Updated: Jan 10
“History remains with the people who will appreciate it most.”
History Is All You Left Me by Adam Silvera, published in 2017, is a YA fictional romance novel that tells the story of a 17-year-old boy, Griffin. Dealing with love, grief, friendship, and sexuality, this book will move you to tears and have you laughing on the next page, before again driving you to tears.
Silvera knows what he is writing about, as everything in the book written has a purpose in some way or the other. It almost felt as if this was more of a personal story than a fictional novel. But the beauty of Adam Silvera’s writing is that all of the books he wrote have that edge, that feeling of something unfeigned. Nevertheless, reading this book felt as though Silvera knew what grief is, how horrible homophobia can be, how teenagers are, well, just teenagers, and so much more.
After Theo’s (Griffin’s best friend and first love) unfortunate death in a drowning accident, Griffin finds himself helpless and feels he’s the reason behind it. Trying to come to terms with Theo’s death, Jackson, Theo’s boyfriend from California, arrives. Griffin finds himself torn between hating Jackson and knowing he is the only one who understands him. Pushing away his old common friend with Theo, Wade, who also has a lot on his plate, these three boys try to deal with the unfortunate incident. But they are all burdened with secrets of their own, most of all Griffin. Shifting between different times and telling the history Theo shares with Griffin, this book is a full package of awkward firsts to mutual breakups and manipulative relationships, without any of them being unrealistic!
This story has the most unfiltered form of LGBT representation, from gay couples to bisexual boys (YES! Bisexual boys, we don’t get to see those enough!). But it’s not all rainbows and cupcakes, as we can see the horrible hatred that LGBT community gets. However,at the same time we see supportive parents and friends! The representation for me is quite positive and reveals the problems that LGBT couples go through in general.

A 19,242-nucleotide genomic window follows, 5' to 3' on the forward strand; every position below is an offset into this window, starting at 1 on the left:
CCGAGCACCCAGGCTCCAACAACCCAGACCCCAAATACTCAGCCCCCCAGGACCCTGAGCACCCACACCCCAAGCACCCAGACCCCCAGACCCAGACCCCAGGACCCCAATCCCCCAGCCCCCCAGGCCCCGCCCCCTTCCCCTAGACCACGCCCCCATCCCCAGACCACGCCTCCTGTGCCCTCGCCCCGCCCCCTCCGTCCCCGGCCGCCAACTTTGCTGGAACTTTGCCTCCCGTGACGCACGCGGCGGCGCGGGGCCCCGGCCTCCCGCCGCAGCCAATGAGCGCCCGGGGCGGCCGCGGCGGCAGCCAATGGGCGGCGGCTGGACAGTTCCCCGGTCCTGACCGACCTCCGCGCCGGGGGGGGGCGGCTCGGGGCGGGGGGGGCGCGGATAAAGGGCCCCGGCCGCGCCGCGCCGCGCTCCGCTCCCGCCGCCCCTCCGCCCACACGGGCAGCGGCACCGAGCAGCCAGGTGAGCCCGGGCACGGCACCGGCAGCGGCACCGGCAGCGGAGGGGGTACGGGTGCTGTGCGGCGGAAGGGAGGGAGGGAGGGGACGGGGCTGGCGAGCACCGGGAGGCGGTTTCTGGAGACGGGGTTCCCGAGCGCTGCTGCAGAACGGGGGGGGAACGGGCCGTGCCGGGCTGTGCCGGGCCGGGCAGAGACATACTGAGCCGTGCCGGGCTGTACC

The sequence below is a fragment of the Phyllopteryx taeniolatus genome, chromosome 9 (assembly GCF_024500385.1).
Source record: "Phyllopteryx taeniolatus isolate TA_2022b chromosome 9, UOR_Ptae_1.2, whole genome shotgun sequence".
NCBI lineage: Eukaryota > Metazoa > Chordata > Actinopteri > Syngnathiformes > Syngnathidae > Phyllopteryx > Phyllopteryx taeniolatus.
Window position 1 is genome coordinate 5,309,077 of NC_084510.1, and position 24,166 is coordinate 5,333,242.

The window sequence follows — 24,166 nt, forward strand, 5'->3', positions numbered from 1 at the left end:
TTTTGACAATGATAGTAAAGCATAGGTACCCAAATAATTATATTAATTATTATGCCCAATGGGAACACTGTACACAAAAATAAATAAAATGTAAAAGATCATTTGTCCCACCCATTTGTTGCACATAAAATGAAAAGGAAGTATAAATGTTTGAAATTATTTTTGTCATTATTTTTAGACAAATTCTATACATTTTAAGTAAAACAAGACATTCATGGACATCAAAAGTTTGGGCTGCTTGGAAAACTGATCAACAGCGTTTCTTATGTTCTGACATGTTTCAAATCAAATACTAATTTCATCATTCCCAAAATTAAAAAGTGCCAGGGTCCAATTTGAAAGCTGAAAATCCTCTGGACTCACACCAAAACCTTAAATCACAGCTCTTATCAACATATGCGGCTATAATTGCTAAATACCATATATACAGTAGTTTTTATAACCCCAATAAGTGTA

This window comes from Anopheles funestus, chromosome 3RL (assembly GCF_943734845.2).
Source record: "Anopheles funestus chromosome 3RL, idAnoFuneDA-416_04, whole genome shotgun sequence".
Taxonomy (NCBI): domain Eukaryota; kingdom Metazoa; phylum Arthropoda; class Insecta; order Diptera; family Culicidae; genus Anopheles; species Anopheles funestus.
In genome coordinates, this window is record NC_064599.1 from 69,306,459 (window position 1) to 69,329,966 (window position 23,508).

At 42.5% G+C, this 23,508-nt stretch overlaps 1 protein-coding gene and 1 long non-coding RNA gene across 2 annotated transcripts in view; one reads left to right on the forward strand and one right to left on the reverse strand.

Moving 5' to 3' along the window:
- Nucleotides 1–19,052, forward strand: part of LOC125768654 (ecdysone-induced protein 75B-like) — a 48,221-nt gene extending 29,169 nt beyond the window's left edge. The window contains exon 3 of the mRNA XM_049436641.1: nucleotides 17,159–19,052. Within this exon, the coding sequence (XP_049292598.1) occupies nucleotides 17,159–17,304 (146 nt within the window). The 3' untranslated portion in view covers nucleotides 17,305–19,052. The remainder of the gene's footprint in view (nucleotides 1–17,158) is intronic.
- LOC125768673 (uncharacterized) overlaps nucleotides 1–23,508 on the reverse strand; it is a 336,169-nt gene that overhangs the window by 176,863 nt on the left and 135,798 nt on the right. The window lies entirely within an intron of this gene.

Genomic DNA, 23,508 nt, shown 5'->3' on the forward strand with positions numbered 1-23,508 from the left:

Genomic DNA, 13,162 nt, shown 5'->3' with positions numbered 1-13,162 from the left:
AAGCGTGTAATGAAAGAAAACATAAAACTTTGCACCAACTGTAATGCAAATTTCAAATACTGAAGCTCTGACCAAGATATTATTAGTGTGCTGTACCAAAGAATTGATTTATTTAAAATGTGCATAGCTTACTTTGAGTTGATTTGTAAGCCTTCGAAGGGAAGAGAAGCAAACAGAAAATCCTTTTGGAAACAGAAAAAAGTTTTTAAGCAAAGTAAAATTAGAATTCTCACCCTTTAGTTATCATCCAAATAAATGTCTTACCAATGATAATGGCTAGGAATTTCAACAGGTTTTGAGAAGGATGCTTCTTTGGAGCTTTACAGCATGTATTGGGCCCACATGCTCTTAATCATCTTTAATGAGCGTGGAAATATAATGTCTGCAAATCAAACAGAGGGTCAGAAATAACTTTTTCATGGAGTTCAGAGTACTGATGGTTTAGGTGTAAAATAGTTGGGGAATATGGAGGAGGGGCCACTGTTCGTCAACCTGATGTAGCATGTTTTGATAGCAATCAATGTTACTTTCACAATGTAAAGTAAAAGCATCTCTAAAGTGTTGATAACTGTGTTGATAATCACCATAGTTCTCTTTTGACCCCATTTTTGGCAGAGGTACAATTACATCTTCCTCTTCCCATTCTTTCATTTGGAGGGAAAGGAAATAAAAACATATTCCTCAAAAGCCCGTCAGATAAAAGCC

The writing of the characters really capture the true essence of being a teenager and have depth. As someone who read this book when I was 17, I can say for sure that Griffin’s awesome Harry Potter/Star Wars references, his quirky humor, his love for songs, and universe really made him a true geeky teenager. But don’t think for a second that the book is all “sappy” romance, there is a huge plot twist and multiple life lessons waiting for you amongst its pages.
After reading this book you will be left with an emptiness, you’ll grieve over the loss of something you never even had. But I still recommend this book to you, all of you, no matter what your age, gender or sexuality is. You’ll absolutely fall in love with this book and all the characters. You might hate Griffin, or you might sympathize with him. It all depends on you and your perspective on life and relationships but one is for sure: this book is a masterpiece and will appeal to you in some way or the other.